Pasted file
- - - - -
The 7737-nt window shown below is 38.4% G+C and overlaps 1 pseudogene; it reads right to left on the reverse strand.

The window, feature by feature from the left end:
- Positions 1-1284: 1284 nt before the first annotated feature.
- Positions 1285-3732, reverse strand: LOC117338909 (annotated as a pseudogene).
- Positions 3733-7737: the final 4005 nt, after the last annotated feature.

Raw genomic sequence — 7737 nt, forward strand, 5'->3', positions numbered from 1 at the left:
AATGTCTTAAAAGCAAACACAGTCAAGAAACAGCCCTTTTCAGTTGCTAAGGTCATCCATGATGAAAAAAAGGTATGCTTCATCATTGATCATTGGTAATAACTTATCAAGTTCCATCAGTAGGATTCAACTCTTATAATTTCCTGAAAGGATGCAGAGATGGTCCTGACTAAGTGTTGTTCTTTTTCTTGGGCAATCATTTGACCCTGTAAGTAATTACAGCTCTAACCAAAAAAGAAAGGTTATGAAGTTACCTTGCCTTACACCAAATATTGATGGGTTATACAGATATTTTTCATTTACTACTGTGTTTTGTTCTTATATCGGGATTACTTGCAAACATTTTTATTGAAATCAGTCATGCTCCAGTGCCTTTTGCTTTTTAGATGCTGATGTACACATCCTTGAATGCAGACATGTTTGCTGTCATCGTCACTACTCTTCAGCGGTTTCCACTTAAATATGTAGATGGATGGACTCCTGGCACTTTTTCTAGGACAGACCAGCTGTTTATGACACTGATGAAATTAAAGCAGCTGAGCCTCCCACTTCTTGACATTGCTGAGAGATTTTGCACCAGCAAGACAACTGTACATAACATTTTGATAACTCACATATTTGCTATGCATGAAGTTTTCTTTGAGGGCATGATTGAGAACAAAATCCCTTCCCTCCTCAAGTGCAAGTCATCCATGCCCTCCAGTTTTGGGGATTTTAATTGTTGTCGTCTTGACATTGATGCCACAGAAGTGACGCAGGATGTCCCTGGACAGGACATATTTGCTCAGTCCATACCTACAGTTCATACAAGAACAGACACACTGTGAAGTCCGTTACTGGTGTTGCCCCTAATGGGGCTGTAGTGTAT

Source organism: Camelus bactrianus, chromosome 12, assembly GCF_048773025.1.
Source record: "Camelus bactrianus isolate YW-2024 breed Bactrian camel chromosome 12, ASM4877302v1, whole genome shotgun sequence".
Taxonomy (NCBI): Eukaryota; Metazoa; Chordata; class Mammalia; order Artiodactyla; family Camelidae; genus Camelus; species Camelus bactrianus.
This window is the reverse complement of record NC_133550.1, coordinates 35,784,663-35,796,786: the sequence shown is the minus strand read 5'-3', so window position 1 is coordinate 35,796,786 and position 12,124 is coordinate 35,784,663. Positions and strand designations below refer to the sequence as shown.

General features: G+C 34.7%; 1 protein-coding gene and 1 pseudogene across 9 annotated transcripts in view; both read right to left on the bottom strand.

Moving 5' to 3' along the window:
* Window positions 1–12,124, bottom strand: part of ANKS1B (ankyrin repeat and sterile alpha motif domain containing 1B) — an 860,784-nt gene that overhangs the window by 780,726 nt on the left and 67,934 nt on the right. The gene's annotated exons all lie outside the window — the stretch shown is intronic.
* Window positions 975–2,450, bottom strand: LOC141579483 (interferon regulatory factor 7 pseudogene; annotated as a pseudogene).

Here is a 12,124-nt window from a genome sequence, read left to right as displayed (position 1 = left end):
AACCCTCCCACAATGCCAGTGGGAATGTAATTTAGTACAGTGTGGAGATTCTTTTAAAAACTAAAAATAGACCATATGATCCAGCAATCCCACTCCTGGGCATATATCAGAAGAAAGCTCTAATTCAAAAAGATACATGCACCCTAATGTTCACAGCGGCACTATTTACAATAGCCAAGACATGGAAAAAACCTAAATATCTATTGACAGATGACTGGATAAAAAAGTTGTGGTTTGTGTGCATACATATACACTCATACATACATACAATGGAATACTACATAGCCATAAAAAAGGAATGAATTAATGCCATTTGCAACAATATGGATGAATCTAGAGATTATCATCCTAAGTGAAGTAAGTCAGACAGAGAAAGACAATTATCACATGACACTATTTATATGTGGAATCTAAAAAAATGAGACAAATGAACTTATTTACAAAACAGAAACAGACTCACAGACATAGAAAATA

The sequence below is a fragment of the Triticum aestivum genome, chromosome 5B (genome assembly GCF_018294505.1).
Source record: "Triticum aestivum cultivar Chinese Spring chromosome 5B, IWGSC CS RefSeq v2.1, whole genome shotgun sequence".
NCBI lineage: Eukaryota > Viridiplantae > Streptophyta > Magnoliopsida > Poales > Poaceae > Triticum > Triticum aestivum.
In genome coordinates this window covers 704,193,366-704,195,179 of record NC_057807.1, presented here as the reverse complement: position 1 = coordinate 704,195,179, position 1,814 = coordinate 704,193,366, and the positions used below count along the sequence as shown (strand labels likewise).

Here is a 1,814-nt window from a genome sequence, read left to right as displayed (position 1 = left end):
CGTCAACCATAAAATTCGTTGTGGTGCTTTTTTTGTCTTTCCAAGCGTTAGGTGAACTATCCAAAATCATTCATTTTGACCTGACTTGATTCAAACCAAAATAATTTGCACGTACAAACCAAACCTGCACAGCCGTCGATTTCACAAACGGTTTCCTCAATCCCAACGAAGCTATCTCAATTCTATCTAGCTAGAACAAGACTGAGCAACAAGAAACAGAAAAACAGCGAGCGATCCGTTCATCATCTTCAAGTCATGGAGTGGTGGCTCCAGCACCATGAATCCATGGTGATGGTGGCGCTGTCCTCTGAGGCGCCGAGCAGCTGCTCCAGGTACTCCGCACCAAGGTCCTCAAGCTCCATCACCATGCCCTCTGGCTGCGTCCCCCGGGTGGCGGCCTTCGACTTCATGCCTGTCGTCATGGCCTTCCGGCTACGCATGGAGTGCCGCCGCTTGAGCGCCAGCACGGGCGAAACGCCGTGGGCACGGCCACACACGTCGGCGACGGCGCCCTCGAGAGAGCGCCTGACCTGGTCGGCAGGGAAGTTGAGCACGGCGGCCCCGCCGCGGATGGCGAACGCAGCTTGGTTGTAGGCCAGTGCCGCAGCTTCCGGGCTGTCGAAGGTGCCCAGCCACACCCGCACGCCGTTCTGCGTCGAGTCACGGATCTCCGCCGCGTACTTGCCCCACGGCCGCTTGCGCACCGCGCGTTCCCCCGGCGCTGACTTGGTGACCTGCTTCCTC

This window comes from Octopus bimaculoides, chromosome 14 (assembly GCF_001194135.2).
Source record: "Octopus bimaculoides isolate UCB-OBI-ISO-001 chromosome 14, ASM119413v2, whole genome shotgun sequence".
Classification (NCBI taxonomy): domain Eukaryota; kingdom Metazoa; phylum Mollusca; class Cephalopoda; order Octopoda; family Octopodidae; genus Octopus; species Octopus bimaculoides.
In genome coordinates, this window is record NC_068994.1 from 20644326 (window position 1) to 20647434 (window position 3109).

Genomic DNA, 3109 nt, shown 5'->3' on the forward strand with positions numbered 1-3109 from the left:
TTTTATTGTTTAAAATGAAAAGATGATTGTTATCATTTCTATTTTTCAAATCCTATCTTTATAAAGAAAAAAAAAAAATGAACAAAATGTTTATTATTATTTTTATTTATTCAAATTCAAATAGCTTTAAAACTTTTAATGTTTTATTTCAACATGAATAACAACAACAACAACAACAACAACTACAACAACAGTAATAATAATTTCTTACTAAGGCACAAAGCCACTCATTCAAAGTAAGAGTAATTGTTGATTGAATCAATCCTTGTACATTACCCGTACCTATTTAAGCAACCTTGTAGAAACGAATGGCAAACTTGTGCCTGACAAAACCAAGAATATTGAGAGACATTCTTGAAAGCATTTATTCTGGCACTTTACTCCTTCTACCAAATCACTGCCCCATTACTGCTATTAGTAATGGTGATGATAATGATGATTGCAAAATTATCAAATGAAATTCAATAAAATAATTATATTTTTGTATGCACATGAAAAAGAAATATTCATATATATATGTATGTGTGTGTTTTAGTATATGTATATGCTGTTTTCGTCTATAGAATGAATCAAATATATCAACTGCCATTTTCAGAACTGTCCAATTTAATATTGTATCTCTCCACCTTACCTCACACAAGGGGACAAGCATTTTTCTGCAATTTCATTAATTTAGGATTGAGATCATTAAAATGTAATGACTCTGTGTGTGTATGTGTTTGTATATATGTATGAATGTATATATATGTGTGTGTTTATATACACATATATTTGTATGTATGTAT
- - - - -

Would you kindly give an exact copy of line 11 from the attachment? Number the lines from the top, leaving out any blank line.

This window is the reverse complement of record NC_133550.1, coordinates 35,784,663-35,796,786: the sequence shown is the minus strand read 5'-3', so window position 1 is coordinate 35,796,786 and position 12,124 is coordinate 35,784,663. Positions and strand designations below refer to the sequence as shown.